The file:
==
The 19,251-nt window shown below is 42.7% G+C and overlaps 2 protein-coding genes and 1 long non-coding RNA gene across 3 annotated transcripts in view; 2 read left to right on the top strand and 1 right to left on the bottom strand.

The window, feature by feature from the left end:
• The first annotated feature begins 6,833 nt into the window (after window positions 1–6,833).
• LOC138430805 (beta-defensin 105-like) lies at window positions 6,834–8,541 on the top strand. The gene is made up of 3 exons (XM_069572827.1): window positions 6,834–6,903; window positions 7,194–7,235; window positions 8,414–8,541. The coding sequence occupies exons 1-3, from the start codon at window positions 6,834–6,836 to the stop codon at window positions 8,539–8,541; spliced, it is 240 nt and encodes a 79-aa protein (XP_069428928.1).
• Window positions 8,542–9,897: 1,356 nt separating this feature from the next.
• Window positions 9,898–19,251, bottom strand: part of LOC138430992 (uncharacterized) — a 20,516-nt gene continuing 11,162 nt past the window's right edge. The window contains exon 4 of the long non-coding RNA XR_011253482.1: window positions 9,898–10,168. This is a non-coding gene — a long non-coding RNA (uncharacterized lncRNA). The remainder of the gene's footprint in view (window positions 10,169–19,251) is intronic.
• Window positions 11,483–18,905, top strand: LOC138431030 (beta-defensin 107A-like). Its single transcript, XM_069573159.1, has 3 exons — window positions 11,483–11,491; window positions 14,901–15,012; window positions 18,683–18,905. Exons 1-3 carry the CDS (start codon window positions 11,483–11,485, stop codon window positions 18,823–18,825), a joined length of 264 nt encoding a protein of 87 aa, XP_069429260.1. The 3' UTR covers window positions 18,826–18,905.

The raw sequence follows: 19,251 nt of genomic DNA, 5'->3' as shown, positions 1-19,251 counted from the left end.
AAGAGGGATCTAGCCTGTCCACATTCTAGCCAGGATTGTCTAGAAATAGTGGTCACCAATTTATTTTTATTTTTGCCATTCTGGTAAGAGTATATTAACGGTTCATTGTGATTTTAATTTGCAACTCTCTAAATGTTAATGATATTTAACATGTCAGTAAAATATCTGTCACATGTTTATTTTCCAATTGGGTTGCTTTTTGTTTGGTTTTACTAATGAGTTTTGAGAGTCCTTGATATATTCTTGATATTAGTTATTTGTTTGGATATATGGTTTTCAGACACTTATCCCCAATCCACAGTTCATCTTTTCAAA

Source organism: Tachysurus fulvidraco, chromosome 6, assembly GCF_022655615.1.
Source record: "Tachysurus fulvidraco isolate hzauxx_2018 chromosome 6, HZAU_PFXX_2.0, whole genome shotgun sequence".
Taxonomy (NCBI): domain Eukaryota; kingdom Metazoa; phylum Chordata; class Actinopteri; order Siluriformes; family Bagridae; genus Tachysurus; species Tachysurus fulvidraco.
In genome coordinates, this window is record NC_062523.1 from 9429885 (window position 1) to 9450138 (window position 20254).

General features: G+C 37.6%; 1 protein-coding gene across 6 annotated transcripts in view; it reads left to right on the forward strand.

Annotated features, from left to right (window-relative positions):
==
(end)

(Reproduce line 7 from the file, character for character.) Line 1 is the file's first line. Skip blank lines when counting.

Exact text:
• Window positions 11,483–18,905, top strand: LOC138431030 (beta-defensin 107A-like). Its single transcript, XM_069573159.1, has 3 exons — window positions 11,483–11,491; window positions 14,901–15,012; window positions 18,683–18,905. Exons 1-3 carry the CDS (start codon window positions 11,483–11,485, stop codon window positions 18,823–18,825), a joined length of 264 nt encoding a protein of 87 aa, XP_069429260.1. The 3' UTR covers window positions 18,826–18,905.